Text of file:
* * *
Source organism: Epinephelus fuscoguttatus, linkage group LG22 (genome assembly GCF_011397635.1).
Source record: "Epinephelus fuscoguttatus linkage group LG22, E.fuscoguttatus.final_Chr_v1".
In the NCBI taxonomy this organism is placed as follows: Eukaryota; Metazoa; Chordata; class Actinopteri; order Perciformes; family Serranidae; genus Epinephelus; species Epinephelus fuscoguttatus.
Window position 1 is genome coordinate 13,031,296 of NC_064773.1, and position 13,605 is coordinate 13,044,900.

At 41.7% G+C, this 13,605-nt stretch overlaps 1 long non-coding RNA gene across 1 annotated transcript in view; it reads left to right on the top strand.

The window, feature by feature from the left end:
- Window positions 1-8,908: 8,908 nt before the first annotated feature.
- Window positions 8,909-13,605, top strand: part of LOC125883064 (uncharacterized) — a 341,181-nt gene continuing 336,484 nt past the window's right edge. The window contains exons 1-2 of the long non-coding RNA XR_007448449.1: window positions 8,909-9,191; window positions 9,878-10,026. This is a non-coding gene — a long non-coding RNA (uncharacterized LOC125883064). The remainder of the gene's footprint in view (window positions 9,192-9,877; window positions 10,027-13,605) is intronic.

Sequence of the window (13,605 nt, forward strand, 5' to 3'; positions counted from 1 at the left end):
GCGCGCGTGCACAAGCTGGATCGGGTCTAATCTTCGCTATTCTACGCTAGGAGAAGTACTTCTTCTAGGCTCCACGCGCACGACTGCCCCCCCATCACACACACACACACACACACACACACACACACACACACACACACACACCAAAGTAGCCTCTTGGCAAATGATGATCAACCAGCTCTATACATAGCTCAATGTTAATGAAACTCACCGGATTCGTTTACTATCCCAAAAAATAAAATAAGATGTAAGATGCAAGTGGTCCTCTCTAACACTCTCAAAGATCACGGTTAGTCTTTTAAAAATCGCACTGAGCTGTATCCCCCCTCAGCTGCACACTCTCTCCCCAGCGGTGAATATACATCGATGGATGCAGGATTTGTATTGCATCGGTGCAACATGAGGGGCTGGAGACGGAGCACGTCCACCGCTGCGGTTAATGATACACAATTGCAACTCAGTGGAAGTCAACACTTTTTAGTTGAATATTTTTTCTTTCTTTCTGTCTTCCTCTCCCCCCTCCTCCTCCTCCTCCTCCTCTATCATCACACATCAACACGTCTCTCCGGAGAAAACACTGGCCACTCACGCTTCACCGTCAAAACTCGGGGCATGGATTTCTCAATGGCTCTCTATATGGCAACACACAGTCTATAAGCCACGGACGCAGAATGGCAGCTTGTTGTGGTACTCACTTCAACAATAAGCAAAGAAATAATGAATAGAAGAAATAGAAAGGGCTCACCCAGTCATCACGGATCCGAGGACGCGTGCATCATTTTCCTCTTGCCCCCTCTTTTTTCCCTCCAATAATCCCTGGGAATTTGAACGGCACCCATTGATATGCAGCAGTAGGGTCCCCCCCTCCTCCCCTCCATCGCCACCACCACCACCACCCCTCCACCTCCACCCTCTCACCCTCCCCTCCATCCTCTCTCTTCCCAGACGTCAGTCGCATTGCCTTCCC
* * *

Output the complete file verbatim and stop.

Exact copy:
Source organism: Epinephelus fuscoguttatus, linkage group LG22 (genome assembly GCF_011397635.1).
Source record: "Epinephelus fuscoguttatus linkage group LG22, E.fuscoguttatus.final_Chr_v1".
In the NCBI taxonomy this organism is placed as follows: Eukaryota; Metazoa; Chordata; class Actinopteri; order Perciformes; family Serranidae; genus Epinephelus; species Epinephelus fuscoguttatus.
Window position 1 is genome coordinate 13,031,296 of NC_064773.1, and position 13,605 is coordinate 13,044,900.

At 41.7% G+C, this 13,605-nt stretch overlaps 1 long non-coding RNA gene across 1 annotated transcript in view; it reads left to right on the top strand.

The window, feature by feature from the left end:
- Window positions 1-8,908: 8,908 nt before the first annotated feature.
- Window positions 8,909-13,605, top strand: part of LOC125883064 (uncharacterized) — a 341,181-nt gene continuing 336,484 nt past the window's right edge. The window contains exons 1-2 of the long non-coding RNA XR_007448449.1: window positions 8,909-9,191; window positions 9,878-10,026. This is a non-coding gene — a long non-coding RNA (uncharacterized LOC125883064). The remainder of the gene's footprint in view (window positions 9,192-9,877; window positions 10,027-13,605) is intronic.

Sequence of the window (13,605 nt, forward strand, 5' to 3'; positions counted from 1 at the left end):
GCGCGCGTGCACAAGCTGGATCGGGTCTAATCTTCGCTATTCTACGCTAGGAGAAGTACTTCTTCTAGGCTCCACGCGCACGACTGCCCCCCCATCACACACACACACACACACACACACACACACACACACACACACACACACCAAAGTAGCCTCTTGGCAAATGATGATCAACCAGCTCTATACATAGCTCAATGTTAATGAAACTCACCGGATTCGTTTACTATCCCAAAAAATAAAATAAGATGTAAGATGCAAGTGGTCCTCTCTAACACTCTCAAAGATCACGGTTAGTCTTTTAAAAATCGCACTGAGCTGTATCCCCCCTCAGCTGCACACTCTCTCCCCAGCGGTGAATATACATCGATGGATGCAGGATTTGTATTGCATCGGTGCAACATGAGGGGCTGGAGACGGAGCACGTCCACCGCTGCGGTTAATGATACACAATTGCAACTCAGTGGAAGTCAACACTTTTTAGTTGAATATTTTTTCTTTCTTTCTGTCTTCCTCTCCCCCCTCCTCCTCCTCCTCCTCCTCTATCATCACACATCAACACGTCTCTCCGGAGAAAACACTGGCCACTCACGCTTCACCGTCAAAACTCGGGGCATGGATTTCTCAATGGCTCTCTATATGGCAACACACAGTCTATAAGCCACGGACGCAGAATGGCAGCTTGTTGTGGTACTCACTTCAACAATAAGCAAAGAAATAATGAATAGAAGAAATAGAAAGGGCTCACCCAGTCATCACGGATCCGAGGACGCGTGCATCATTTTCCTCTTGCCCCCTCTTTTTTCCCTCCAATAATCCCTGGGAATTTGAACGGCACCCATTGATATGCAGCAGTAGGGTCCCCCCCTCCTCCCCTCCATCGCCACCACCACCACCACCCCTCCACCTCCACCCTCTCACCCTCCCCTCCATCCTCTCTCTTCCCAGACGTCAGTCGCATTGCCTTCCC